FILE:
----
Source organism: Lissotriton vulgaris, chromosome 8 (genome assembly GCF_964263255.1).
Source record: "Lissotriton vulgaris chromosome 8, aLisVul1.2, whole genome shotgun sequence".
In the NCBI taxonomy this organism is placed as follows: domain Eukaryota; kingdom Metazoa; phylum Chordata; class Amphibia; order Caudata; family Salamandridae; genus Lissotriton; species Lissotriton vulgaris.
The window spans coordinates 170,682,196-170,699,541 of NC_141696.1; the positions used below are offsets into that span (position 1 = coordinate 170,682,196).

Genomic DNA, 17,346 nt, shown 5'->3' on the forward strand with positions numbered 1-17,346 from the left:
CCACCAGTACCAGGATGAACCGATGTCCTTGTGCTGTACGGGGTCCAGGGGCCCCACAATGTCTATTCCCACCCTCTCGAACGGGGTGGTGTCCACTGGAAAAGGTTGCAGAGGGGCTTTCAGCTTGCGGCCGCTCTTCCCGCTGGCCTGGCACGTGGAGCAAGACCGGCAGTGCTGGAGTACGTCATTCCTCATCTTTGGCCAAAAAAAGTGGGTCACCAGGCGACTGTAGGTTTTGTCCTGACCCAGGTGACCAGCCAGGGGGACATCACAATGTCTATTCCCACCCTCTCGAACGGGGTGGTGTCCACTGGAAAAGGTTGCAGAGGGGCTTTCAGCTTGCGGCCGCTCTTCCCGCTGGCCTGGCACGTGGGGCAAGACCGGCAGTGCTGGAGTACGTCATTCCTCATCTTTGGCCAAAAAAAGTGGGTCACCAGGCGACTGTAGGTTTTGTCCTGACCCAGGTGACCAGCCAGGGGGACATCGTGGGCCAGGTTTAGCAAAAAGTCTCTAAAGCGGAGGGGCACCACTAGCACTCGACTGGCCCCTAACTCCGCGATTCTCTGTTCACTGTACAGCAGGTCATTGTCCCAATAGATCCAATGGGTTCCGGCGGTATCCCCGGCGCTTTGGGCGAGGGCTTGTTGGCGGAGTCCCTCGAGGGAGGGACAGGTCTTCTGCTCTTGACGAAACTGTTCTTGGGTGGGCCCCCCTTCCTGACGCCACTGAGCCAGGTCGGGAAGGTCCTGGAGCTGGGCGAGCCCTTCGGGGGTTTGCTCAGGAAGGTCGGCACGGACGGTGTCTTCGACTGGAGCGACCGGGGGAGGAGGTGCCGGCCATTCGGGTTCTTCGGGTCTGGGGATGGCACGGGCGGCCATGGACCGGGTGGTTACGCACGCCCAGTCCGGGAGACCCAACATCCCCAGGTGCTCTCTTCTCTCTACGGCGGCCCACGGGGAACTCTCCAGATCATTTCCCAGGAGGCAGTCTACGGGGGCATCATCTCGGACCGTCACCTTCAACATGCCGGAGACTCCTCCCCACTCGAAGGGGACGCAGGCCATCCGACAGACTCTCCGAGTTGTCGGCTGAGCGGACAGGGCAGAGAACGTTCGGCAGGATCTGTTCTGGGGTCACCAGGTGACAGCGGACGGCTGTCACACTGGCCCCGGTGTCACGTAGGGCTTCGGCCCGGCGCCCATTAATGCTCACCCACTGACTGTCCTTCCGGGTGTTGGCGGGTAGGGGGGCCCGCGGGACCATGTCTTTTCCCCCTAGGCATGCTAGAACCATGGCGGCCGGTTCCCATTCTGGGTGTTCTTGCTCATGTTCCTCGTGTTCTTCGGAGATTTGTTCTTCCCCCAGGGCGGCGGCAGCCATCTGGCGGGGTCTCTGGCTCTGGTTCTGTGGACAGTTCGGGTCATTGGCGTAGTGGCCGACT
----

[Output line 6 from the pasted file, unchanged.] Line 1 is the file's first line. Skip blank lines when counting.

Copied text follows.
CCACCAGTACCAGGATGAACCGATGTCCTTGTGCTGTACGGGGTCCAGGGGCCCCACAATGTCTATTCCCACCCTCTCGAACGGGGTGGTGTCCACTGGAAAAGGTTGCAGAGGGGCTTTCAGCTTGCGGCCGCTCTTCCCGCTGGCCTGGCACGTGGAGCAAGACCGGCAGTGCTGGAGTACGTCATTCCTCATCTTTGGCCAAAAAAAGTGGGTCACCAGGCGACTGTAGGTTTTGTCCTGACCCAGGTGACCAGCCAGGGGGACATCACAATGTCTATTCCCACCCTCTCGAACGGGGTGGTGTCCACTGGAAAAGGTTGCAGAGGGGCTTTCAGCTTGCGGCCGCTCTTCCCGCTGGCCTGGCACGTGGGGCAAGACCGGCAGTGCTGGAGTACGTCATTCCTCATCTTTGGCCAAAAAAAGTGGGTCACCAGGCGACTGTAGGTTTTGTCCTGACCCAGGTGACCAGCCAGGGGGACATCGTGGGCCAGGTTTAGCAAAAAGTCTCTAAAGCGGAGGGGCACCACTAGCACTCGACTGGCCCCTAACTCCGCGATTCTCTGTTCACTGTACAGCAGGTCATTGTCCCAATAGATCCAATGGGTTCCGGCGGTATCCCCGGCGCTTTGGGCGAGGGCTTGTTGGCGGAGTCCCTCGAGGGAGGGACAGGTCTTCTGCTCTTGACGAAACTGTTCTTGGGTGGGCCCCCCTTCCTGACGCCACTGAGCCAGGTCGGGAAGGTCCTGGAGCTGGGCGAGCCCTTCGGGGGTTTGCTCAGGAAGGTCGGCACGGACGGTGTCTTCGACTGGAGCGACCGGGGGAGGAGGTGCCGGCCATTCGGGTTCTTCGGGTCTGGGGATGGCACGGGCGGCCATGGACCGGGTGGTTACGCACGCCCAGTCCGGGAGACCCAACATCCCCAGGTGCTCTCTTCTCTCTACGGCGGCCCACGGGGAACTCTCCAGATCATTTCCCAGGAGGCAGTCTACGGGGGCATCATCTCGGACCGTCACCTTCAACATGCCGGAGACTCCTCCCCACTCGAAGGGGACGCAGGCCATCCGACAGACTCTCCGAGTTGTCGGCTGAGCGGACAGGGCAGAGAACGTTCGGCAGGATCTGTTCTGGGGTCACCAGGTGACAGCGGACGGCTGTCACACTGGCCCCGGTGTCACGTAGGGCTTCGGCCCGGCGCCCATTAATGCTCACCCACTGACTGTCCTTCCGGGTGTTGGCGGGTAGGGGGGCCCGCGGGACCATGTCTTTTCCCCCTAGGCATGCTAGAACCATGGCGGCCGGTTCCCATTCTGGGTGTTCTTGCTCATGTTCCTCGTGTTCTTCGGAGATTTGTTCTTCCCCCAGGGCGGCGGCAGCCATCTGGCGGGGTCTCTGGCTCTGGTTCTGTGGACAGTTCGGGTCATTGGCGTAGTGGCCGACT